• An explanation as to why your company is applying for a Skilled Worker sponsor licence, the sector you operate in and your opening/operating hours;

  • A current hierarchy chart detailing any owner, director and board members;

  • A list of employees, including names and titles (if your business has 50 employees or less);

  • Information about the jobs your company wishes to fill and for which it intends to assign a Certificate of Sponsorship (CoS), including the job title and occupation code, duties, where the job sits on the hierarchy chart, the minimum salary the company would guarantee if the job were vacant today and the skills, experience and qualifications required;

  • If the role for which the business intends to assign a CoS has not been advertised but a person has already been identified for the role, details of how the person was identified as the most suitable person for the job and various personal details.

The author of this article has 17 years of experience as an Immigration lawyer and has assisted organisations to draft their business plans: when drafting the business plan, it is important to play devil’s advocate so that not only are statements supported by evidence, but also to consider whether the statements are logical or whether they conflict with any other evidence the Home Office might obtain. For example, I have seen Sponsor Licence applications being refused on the basis that the Home Office discovered the street the applicant wished to open a hair salon on already had a couple hair salons nearby and so the Home Office did not believe the organisation would be a genuine organisation.


Priority Service for Sponsorship Licence


There is a Priority Service available for Sponsorship Licence applications so that for an additional £500, the Home Office can make a decision within 10 working days. Otherwise, the Home Office takes about 8 weeks to make a decision.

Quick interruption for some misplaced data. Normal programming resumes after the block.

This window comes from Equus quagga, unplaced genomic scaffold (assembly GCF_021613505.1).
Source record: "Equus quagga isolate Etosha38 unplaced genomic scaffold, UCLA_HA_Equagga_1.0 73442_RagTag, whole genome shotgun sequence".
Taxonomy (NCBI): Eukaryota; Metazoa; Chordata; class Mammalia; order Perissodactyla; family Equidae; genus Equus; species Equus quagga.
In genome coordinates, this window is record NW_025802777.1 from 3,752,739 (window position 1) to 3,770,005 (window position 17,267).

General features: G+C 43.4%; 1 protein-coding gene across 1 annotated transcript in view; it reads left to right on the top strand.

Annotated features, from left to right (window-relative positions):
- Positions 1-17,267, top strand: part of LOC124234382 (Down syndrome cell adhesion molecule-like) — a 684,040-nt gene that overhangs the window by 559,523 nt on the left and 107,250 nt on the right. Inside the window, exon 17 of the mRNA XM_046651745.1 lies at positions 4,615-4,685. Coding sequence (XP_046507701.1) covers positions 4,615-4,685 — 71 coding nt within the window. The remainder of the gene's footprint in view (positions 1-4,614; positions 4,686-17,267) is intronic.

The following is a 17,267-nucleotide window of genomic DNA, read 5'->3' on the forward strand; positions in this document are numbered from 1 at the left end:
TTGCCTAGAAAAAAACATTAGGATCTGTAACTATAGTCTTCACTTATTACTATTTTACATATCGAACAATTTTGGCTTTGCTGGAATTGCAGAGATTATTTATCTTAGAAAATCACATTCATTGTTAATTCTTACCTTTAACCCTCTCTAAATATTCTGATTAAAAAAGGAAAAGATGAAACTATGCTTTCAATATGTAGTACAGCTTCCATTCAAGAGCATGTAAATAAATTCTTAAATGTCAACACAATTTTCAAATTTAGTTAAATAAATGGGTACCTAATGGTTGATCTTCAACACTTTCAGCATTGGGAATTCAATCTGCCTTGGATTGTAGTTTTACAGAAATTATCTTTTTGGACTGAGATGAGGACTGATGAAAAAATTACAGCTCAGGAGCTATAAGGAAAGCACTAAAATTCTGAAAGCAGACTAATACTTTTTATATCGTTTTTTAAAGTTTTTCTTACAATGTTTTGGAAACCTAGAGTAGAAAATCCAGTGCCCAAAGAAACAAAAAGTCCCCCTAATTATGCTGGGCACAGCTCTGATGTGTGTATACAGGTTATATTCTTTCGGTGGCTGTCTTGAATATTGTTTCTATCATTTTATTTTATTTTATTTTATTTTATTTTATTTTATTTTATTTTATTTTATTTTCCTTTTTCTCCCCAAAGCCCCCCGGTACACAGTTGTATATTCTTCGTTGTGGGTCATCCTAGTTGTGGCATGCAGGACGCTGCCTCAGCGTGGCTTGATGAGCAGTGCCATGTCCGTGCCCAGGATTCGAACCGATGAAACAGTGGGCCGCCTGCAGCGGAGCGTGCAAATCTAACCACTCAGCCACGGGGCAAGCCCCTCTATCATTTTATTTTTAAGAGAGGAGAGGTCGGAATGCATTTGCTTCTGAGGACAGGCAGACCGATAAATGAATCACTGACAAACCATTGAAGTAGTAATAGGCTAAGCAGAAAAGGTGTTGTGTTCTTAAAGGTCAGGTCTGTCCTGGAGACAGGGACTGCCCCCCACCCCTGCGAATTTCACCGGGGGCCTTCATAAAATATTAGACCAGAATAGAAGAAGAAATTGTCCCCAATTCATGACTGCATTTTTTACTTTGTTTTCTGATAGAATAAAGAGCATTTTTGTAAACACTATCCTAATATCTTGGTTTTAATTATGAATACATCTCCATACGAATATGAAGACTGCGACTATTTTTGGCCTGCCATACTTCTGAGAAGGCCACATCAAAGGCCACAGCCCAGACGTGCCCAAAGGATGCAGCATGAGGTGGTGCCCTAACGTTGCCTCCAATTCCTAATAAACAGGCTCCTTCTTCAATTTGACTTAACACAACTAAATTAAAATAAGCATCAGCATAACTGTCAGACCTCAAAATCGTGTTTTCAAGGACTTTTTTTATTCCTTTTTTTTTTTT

Certificates of Sponsorship (“CoS”)


Once the applicant’s Sponsor Licence application is approved, a Certificate of Sponsorship (CoS) needs to be assigned to the applicant so that they can apply for their Skilled Worker visa. CoS is an electronic certificate which is assigned to each worker and will have a unique reference number. The CoS must have been issued not more than 3 months before the date of the applicant’s Skilled Worker application.


The CoS must include the following information:

  • Details of the applicant’s name, job and salary; and

  • A start date which is no more than 3 months after the date of the Skilled Worker visa application.

Skilled Worker visa application


After the CoS is assigned to the applicant, the applicant can then proceed with their Skilled Worker visa application. Unless the employer has certified that they will guarantee accommodation and maintenance to the applicant, the applicant will need to prove they have at least £1,270 in savings, which has been held for at least 28 days. If there is a dependent spouse, an additional £285 savings is required. A dependent child will require an additional £315 with subsequent children requiring an additional £200.


For the English language requirement, level B1 on the Common European Framework of Reference (CEFR) is required for reading, writing, speaking and listening – this is equivalent to a score of 4 on the IELTS system.


Once the applicant completes 5 years of residence under the Skilled Worker visa, they are then eligible to apply for Indefinite Leave to Remain.



About the Author, Daniel Cheung 


I, Daniel Cheung, am a solicitor-advocate with 17 years of experience. I have worked through many of the predecessor applications (e.g. Investor, Entrepreneur, Sole Representative, Points-Based System categories) and so I have experience and a wider understanding as to the Home Office requirements for the current available immigration categories. I have rights of audience in all courts and also conduct immigration appeals and judicial review applications.